Bread Pudding Recipe

If you’re ever in the neighborhood of Commander’s Palace in the Garden District, you can almost follow your nose to the front door by the aroma of bread pudding which wafts across the neighborhood. I always picture a looney tunes character, closing their eyes, nose to the air, flapping their hands and floating along the scent trail to the source. I always think of that when I make this recipe and my kitchen smells of cinnamon, nutmeg and vanilla.

Bread Pudding is a combination of two things that I hold dear, great cooking spawned from frugality, and comfort food. What is more comforting than a plate of warm bread pudding covered in spiked and sweet Whiskey sauce?

I based this recipe loosely on the Commander’s Palace recipe from one of my absolute favorite books Commander’s Kitchen by Jamie Shannon and Ti Adelaide Martin, by one of my absolute favorite restaurants. I will also be featuring the Commander’s style Bread Pudding Souffle in the next few days, which is, in my humble opinion, one of the best desserts around. Anywhere.

The recipe:

Bread Pudding with Whiskey Sauce Recipe

For the Bread Pudding:

1 Cup Sugar
1/4 tsp Freshly grated Nutmeg
1/2 tsp Cinnamon
pinch of salt
6 Eggs
1 1/2 Cups Heavy Cream
1 Tbsp Vanilla Extract
6 Cups French Bread, cut inot 1 inch cubes (be sure it’s a light bread, meaning not too dense)
1 Tbsp Unsalted Butter, softened

Preheat the oven to 250 degrees F.

Butter a square cake pan with the butter.

Mix together the sugar, cinnamon, nutmeg, and salt in a small bowl.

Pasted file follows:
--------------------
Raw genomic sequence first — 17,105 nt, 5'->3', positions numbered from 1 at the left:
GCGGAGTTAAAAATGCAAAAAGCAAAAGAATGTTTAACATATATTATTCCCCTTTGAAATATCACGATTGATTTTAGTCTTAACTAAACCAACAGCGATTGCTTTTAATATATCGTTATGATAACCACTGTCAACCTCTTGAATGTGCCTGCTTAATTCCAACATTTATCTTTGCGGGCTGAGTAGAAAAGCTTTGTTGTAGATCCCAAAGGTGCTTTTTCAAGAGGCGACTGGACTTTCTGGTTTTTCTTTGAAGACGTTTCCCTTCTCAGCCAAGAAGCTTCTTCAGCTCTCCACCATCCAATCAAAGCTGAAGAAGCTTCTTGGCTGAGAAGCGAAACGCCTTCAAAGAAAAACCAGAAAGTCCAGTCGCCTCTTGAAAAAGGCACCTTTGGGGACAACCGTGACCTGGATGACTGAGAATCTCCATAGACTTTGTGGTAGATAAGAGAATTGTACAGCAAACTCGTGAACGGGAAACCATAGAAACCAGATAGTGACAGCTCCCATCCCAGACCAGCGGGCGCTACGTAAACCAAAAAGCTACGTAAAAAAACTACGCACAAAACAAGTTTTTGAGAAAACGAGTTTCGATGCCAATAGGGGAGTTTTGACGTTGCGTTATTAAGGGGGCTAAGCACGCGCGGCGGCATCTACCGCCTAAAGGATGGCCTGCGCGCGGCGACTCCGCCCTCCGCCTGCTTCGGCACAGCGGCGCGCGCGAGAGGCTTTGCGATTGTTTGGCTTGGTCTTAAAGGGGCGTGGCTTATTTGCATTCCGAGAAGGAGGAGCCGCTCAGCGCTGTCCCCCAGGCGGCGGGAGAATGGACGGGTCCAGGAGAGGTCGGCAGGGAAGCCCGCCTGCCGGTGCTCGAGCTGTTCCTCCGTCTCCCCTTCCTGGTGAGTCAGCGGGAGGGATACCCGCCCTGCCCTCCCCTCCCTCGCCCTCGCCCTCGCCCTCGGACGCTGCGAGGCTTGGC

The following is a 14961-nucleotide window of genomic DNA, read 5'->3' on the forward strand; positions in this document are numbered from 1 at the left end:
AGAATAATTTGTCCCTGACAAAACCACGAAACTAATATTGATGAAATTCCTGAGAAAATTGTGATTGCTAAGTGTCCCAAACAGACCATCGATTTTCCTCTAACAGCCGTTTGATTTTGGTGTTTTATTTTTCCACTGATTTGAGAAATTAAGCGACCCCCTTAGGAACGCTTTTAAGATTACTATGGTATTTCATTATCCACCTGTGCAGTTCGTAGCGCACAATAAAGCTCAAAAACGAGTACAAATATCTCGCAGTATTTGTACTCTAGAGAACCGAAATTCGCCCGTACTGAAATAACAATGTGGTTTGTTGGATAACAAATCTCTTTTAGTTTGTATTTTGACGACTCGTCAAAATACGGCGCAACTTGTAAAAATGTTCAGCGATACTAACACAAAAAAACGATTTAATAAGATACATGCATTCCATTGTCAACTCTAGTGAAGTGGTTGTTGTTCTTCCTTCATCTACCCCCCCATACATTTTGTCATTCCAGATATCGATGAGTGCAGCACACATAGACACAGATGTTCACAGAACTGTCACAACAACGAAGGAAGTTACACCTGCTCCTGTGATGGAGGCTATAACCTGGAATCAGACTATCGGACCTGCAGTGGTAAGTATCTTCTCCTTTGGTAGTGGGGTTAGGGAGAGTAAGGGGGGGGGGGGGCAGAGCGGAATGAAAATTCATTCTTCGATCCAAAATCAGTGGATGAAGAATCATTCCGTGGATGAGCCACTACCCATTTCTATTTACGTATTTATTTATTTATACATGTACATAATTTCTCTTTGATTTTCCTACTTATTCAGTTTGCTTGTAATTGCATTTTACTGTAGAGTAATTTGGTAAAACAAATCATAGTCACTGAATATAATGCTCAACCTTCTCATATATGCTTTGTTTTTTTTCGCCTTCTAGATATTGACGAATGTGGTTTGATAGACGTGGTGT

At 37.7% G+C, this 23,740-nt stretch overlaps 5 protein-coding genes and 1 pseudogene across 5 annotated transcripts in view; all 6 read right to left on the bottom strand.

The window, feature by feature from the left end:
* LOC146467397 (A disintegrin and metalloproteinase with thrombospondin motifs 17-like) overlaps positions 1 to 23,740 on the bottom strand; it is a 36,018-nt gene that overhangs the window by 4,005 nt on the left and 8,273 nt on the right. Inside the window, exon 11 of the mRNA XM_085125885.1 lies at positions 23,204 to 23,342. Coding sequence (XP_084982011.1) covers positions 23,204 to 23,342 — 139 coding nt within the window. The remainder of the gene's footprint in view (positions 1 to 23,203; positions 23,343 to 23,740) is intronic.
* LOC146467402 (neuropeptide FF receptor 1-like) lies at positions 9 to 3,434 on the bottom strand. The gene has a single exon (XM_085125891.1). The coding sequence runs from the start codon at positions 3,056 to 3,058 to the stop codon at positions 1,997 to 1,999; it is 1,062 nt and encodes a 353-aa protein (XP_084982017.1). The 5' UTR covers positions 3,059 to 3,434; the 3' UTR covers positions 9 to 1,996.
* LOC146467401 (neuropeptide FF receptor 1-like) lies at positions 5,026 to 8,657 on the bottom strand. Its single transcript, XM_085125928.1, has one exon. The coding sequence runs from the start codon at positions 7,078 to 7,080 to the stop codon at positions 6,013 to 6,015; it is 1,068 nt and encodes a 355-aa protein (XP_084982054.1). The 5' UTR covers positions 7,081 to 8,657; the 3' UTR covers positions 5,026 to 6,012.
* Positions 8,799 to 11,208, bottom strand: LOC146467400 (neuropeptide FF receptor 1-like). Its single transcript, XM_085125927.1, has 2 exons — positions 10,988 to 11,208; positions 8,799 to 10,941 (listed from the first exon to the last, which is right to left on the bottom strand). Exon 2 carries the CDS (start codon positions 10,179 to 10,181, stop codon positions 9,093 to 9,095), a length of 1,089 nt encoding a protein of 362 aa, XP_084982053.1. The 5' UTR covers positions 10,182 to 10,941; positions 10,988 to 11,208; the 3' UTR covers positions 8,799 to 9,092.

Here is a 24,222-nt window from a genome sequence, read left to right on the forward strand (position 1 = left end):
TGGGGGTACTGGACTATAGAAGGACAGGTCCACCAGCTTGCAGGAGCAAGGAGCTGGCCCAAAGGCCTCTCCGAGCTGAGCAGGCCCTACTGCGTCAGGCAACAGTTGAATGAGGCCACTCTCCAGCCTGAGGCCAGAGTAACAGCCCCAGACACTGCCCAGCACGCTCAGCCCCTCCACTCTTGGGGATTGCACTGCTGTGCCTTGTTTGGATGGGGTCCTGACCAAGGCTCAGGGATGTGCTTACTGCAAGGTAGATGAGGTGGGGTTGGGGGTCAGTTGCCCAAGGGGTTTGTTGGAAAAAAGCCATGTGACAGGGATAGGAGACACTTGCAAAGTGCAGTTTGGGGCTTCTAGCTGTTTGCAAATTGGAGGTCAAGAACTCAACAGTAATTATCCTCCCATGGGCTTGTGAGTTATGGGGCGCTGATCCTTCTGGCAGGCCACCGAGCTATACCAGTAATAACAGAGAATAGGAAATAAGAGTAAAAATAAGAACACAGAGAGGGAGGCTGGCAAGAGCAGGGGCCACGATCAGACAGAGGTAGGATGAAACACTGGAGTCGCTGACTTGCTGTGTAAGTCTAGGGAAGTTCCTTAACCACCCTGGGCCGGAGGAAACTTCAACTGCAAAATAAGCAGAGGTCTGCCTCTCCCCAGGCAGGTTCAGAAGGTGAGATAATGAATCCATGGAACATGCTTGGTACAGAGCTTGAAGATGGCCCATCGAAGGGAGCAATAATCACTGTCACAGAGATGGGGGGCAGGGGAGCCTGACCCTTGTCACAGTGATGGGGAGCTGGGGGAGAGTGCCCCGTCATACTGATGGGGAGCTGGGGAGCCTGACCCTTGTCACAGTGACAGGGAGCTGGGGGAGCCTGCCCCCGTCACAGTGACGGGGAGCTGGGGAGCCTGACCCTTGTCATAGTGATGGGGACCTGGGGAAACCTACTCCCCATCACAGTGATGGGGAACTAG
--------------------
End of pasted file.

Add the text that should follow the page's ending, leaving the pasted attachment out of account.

In a large Mixing bowl whisk the eggs, add the sugar mixture, then whisk in the cream and vanilla extract. Fold in the bread cubes being sure to not break them up too much. The trick to this recipe is to make sure all of the bread soaks up the custard, and that you don’t overcook it.

Place the prepared mixture into the cake pan, cover with foil and place the cake pan into a larger pan, sufficient enough to allow for a water bath which will cover the smaller pan by half way.

Place the pans into the oven and bake for 2 hours. Remove the foil and raise the temperature to 300 degrees for 1 hour more or until the top of the pudding is golden brown.

The finished pudding should be slightly firm, while moist, but not runny.

Serve warm with Whiskey sauce, recipe below.

Makes 4 servings.

Whiskey Sauce Recipe

1 1/2 Cups Heavy Cream
2 tsp Cornstarch
2 Tbsp Water
a few drop of Vanilla extract
1/3 Cup Bourbon
1/3 Cup Sugar

Mix together the water and cornstarch. Bring the cream to a boil in a small saucepan. While boiling slowly whisk in the cornstarch slurry, when the sauce is thickened remove from the heat and add the vanilla, bourbon and sugar. Set aside to cool to room temperature.

Be sure to visit my ever growing Index of Creole & Cajun Recipes! It provides a link to all recipes featured on Nola Cuisine.

Lobster Thermidor Recipe

From Nola Cuisine

This is a very old school dish, I know, but my oh, my does it ever taste great. In my book, rich and bubbly, cheesy Thermidor sauce with chunks of lobster is the stuff dreams are made of, old school or not. There is a lot of debate over this dish regarding not only it’s namesake but also it’s ingredients, country and restaurant of origin, who’s version is the best, blah, blah, blah. I say, Make lobster not war, it’s only dinner after all, just make sure it tastes good. :-)

Here is my version:

From Nola Cuisine

Lobster Thermidor Recipe

For the Lobsters:

2 1-1/4 lb Lobsters
Whole lemons
4 Bay Leaves
4 Tbsp Creole Seasoning
2 Tbsp Black peppercorns
1 Bunch Thyme, tied together
1/4 Cup Kosher Salt
Water, enough to cover 2 lobsters

Combine all of the ingredients except the Lobsters, bring to a rolling boil. Cook for 15 mintes. While still boiling drop the lobsters into the pot. Cook for 5-6 minutes, remove immediately to an ice water bath to stop the cooking process. I like to under cook the lobsters so they will finish cooking in the sauce.